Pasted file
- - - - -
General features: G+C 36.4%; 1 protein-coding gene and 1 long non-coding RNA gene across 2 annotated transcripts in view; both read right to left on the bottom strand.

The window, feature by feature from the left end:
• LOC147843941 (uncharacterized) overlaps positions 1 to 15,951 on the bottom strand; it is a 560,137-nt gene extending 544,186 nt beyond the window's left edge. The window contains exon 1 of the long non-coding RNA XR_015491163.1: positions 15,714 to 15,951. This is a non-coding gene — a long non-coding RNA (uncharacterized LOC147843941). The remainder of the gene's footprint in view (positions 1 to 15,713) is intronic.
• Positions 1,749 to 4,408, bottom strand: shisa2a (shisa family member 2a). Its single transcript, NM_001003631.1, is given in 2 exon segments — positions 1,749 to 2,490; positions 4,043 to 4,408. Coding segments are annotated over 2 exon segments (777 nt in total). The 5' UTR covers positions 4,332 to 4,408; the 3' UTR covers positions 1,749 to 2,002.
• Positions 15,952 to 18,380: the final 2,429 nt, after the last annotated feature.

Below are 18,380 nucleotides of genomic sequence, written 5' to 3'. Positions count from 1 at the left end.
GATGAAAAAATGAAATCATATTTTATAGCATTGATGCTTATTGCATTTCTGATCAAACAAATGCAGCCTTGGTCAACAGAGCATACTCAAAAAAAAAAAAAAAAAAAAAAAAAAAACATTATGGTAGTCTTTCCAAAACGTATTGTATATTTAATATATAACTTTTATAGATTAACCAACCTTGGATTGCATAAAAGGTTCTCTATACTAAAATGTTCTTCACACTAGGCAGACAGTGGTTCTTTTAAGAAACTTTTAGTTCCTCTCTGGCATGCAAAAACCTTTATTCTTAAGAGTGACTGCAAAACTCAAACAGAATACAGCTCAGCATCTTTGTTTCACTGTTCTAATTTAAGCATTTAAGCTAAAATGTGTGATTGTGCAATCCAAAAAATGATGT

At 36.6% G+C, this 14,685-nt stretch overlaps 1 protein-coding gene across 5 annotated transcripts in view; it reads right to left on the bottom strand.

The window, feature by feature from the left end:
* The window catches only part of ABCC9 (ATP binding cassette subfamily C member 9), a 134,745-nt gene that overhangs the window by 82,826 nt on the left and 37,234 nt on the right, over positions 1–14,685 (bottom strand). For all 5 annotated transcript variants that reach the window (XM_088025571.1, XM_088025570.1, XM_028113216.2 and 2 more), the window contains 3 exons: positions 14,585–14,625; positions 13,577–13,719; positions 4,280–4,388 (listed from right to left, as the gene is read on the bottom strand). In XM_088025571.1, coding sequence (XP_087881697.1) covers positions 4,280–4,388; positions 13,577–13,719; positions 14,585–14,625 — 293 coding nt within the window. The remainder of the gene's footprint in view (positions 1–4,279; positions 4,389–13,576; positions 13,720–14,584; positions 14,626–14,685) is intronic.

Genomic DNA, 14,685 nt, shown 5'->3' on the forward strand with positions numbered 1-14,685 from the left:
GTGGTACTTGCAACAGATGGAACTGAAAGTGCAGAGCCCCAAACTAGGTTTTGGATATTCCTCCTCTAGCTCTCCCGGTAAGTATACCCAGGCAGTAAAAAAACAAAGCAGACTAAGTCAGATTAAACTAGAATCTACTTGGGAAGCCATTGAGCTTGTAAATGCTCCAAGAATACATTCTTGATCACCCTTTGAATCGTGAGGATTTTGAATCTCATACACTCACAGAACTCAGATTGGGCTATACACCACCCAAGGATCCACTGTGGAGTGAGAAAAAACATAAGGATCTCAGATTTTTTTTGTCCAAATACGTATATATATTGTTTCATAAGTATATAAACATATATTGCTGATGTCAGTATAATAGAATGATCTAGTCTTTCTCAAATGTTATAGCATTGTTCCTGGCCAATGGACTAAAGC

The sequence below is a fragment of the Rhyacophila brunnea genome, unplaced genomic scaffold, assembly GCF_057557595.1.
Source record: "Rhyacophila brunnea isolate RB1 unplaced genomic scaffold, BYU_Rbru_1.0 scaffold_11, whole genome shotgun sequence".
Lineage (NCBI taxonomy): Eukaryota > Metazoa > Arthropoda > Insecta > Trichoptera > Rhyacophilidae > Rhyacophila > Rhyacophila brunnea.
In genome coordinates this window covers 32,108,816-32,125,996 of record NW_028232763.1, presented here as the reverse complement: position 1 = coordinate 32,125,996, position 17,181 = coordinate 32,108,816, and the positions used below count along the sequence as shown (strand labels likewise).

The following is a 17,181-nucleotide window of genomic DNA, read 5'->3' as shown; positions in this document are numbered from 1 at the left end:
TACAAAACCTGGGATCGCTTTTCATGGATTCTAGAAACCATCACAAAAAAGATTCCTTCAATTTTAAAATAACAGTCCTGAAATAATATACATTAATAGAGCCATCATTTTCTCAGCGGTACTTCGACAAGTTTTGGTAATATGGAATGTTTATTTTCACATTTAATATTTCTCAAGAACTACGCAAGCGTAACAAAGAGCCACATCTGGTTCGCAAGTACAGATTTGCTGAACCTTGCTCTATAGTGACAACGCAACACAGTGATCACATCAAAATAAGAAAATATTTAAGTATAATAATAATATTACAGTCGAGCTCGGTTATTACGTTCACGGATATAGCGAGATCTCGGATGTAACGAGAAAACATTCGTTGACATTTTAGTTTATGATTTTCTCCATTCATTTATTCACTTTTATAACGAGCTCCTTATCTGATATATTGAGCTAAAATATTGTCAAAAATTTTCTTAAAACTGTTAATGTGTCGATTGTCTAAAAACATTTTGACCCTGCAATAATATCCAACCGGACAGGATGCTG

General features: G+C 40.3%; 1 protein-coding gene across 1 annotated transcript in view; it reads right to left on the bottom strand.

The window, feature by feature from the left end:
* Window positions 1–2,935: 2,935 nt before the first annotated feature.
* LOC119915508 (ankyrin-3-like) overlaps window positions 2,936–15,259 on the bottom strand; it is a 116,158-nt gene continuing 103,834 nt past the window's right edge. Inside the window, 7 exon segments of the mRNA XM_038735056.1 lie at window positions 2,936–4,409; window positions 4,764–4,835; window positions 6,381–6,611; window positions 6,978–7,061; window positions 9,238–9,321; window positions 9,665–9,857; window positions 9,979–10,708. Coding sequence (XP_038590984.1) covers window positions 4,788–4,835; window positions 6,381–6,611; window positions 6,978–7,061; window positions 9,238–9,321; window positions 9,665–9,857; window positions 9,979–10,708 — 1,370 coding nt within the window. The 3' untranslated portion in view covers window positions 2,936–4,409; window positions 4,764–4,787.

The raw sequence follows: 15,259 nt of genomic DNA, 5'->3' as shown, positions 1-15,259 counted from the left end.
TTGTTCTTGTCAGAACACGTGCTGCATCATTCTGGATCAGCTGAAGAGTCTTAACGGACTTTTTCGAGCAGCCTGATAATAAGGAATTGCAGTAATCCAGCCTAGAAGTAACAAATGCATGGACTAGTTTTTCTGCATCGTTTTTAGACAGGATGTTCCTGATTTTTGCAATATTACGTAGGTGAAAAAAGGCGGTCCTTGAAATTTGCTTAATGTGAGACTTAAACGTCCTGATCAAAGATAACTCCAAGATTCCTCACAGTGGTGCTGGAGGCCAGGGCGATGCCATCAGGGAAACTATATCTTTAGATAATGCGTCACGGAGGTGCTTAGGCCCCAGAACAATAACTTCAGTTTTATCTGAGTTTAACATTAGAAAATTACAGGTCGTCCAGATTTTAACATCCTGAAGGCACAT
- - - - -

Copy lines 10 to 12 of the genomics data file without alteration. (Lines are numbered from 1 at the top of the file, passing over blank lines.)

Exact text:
* The window catches only part of ABCC9 (ATP binding cassette subfamily C member 9), a 134,745-nt gene that overhangs the window by 82,826 nt on the left and 37,234 nt on the right, over positions 1–14,685 (bottom strand). For all 5 annotated transcript variants that reach the window (XM_088025571.1, XM_088025570.1, XM_028113216.2 and 2 more), the window contains 3 exons: positions 14,585–14,625; positions 13,577–13,719; positions 4,280–4,388 (listed from right to left, as the gene is read on the bottom strand). In XM_088025571.1, coding sequence (XP_087881697.1) covers positions 4,280–4,388; positions 13,577–13,719; positions 14,585–14,625 — 293 coding nt within the window. The remainder of the gene's footprint in view (positions 1–4,279; positions 4,389–13,576; positions 13,720–14,584; positions 14,626–14,685) is intronic.

Genomic DNA, 14,685 nt, shown 5'->3' on the forward strand with positions numbered 1-14,685 from the left:
GTGGTACTTGCAACAGATGGAACTGAAAGTGCAGAGCCCCAAACTAGGTTTTGGATATTCCTCCTCTAGCTCTCCCGGTAAGTATACCCAGGCAGTAAAAAAACAAAGCAGACTAAGTCAGATTAAACTAGAATCTACTTGGGAAGCCATTGAGCTTGTAAATGCTCCAAGAATACATTCTTGATCACCCTTTGAATCGTGAGGATTTTGAATCTCATACACTCACAGAACTCAGATTGGGCTATACACCACCCAAGGATCCACTGTGGAGTGAGAAAAAACATAAGGATCTCAGATTTTTTTTGTCCAAATACGTATATATATTGTTTCATAAGTATATAAACATATATTGCTGATGTCAGTATAATAGAATGATCTAGTCTTTCTCAAATGTTATAGCATTGTTCCTGGCCAATGGACTAAAGC